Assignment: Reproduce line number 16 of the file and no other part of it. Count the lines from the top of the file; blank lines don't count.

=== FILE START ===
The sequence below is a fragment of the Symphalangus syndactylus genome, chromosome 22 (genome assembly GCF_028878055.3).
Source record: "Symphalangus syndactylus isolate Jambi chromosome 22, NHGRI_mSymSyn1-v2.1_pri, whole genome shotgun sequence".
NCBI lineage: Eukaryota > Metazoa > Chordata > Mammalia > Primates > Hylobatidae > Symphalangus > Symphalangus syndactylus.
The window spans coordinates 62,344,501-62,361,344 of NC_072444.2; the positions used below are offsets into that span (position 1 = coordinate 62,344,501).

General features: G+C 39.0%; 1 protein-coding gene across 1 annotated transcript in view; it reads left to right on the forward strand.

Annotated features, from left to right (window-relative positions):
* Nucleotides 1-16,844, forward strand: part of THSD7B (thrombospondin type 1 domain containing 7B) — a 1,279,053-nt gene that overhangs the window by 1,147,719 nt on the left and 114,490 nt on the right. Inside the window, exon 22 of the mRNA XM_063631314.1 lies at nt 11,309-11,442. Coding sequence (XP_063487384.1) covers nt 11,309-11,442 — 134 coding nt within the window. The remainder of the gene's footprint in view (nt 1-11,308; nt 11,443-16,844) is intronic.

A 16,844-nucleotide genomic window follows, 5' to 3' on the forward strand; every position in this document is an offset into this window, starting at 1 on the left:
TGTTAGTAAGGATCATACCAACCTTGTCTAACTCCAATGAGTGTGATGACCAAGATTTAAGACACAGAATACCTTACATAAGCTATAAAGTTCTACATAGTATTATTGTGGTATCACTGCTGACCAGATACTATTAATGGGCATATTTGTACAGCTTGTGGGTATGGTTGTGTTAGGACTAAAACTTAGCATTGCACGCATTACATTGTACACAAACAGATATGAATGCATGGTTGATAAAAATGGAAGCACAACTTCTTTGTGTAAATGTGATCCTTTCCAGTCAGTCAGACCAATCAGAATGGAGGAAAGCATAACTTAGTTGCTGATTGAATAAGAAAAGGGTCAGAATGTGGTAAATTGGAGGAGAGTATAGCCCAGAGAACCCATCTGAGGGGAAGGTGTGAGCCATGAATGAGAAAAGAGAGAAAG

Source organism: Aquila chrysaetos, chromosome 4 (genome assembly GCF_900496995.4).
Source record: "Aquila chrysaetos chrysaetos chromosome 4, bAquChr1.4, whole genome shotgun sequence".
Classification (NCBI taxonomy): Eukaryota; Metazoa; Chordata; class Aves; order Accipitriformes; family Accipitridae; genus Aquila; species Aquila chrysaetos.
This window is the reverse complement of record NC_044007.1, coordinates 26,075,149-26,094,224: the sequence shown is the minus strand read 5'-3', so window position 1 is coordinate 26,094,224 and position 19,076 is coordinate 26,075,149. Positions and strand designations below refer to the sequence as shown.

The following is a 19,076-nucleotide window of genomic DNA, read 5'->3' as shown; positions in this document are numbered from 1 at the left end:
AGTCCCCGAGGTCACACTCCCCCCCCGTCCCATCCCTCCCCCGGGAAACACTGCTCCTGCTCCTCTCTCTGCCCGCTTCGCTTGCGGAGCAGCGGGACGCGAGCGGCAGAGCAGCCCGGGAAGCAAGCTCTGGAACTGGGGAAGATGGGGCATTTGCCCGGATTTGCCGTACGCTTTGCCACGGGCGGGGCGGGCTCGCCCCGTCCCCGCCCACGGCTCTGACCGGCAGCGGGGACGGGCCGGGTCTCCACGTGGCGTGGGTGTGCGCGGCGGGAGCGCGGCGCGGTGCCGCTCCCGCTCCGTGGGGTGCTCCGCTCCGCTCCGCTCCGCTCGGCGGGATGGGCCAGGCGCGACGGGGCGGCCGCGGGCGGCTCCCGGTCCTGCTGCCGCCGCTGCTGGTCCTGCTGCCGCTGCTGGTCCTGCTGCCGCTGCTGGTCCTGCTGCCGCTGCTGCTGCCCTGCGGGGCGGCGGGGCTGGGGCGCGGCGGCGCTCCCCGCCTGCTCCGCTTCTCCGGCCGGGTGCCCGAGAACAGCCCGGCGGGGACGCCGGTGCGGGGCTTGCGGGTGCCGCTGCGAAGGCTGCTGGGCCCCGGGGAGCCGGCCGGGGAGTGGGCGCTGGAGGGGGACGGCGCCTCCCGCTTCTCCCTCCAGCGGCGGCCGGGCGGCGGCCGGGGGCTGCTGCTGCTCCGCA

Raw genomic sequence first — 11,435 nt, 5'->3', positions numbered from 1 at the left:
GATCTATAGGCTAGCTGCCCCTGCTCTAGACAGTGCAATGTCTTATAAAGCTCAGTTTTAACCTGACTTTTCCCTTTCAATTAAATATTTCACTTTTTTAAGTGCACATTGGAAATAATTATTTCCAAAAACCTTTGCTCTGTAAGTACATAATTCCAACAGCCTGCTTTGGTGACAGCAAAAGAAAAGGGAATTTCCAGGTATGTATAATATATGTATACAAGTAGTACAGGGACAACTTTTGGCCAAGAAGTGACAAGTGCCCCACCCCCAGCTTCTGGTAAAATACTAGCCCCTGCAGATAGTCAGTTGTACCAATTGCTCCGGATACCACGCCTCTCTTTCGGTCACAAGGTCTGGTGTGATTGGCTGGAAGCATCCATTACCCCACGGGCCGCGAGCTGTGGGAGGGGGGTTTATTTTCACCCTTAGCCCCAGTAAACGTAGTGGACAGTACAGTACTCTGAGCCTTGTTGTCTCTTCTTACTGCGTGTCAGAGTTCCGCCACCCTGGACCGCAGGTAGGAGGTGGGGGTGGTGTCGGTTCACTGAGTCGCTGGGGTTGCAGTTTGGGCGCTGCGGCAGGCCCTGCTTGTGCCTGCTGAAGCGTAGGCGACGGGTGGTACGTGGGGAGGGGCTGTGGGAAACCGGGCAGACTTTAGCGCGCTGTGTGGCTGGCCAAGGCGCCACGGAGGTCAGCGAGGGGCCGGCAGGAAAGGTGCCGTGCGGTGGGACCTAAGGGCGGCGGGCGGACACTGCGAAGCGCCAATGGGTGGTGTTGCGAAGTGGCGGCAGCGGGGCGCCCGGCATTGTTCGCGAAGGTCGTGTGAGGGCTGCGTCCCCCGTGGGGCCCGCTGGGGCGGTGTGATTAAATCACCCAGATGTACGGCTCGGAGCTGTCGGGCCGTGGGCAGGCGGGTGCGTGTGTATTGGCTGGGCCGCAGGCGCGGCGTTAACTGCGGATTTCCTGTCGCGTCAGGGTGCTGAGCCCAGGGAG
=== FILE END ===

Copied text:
Raw genomic sequence first — 11,435 nt, 5'->3', positions numbered from 1 at the left: